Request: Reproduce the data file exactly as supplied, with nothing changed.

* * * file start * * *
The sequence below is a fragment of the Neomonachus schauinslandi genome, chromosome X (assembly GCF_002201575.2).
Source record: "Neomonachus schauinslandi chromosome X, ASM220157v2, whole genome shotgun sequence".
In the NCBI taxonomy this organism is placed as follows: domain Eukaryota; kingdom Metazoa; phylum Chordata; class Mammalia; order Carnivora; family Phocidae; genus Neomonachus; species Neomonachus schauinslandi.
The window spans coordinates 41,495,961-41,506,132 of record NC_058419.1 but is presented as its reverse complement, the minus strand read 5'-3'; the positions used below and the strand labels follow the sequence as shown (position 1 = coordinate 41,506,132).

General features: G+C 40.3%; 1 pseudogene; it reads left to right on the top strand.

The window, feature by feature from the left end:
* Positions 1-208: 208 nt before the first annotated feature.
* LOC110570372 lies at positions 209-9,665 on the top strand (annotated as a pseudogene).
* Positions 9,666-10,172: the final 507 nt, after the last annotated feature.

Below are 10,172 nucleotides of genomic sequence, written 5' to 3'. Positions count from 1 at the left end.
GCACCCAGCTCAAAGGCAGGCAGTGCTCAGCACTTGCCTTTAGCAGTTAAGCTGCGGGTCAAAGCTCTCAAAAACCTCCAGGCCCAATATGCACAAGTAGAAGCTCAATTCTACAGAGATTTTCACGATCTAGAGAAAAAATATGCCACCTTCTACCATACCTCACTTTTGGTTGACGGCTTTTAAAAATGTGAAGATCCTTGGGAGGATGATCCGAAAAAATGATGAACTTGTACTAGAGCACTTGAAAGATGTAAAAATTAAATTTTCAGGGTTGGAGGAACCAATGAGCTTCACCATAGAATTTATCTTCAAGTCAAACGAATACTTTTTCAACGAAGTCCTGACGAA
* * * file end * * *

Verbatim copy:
The sequence below is a fragment of the Neomonachus schauinslandi genome, chromosome X (assembly GCF_002201575.2).
Source record: "Neomonachus schauinslandi chromosome X, ASM220157v2, whole genome shotgun sequence".
In the NCBI taxonomy this organism is placed as follows: domain Eukaryota; kingdom Metazoa; phylum Chordata; class Mammalia; order Carnivora; family Phocidae; genus Neomonachus; species Neomonachus schauinslandi.
The window spans coordinates 41,495,961-41,506,132 of record NC_058419.1 but is presented as its reverse complement, the minus strand read 5'-3'; the positions used below and the strand labels follow the sequence as shown (position 1 = coordinate 41,506,132).

General features: G+C 40.3%; 1 pseudogene; it reads left to right on the top strand.

The window, feature by feature from the left end:
* Positions 1-208: 208 nt before the first annotated feature.
* LOC110570372 lies at positions 209-9,665 on the top strand (annotated as a pseudogene).
* Positions 9,666-10,172: the final 507 nt, after the last annotated feature.

Below are 10,172 nucleotides of genomic sequence, written 5' to 3'. Positions count from 1 at the left end.
GCACCCAGCTCAAAGGCAGGCAGTGCTCAGCACTTGCCTTTAGCAGTTAAGCTGCGGGTCAAAGCTCTCAAAAACCTCCAGGCCCAATATGCACAAGTAGAAGCTCAATTCTACAGAGATTTTCACGATCTAGAGAAAAAATATGCCACCTTCTACCATACCTCACTTTTGGTTGACGGCTTTTAAAAATGTGAAGATCCTTGGGAGGATGATCCGAAAAAATGATGAACTTGTACTAGAGCACTTGAAAGATGTAAAAATTAAATTTTCAGGGTTGGAGGAACCAATGAGCTTCACCATAGAATTTATCTTCAAGTCAAACGAATACTTTTTCAACGAAGTCCTGACGAA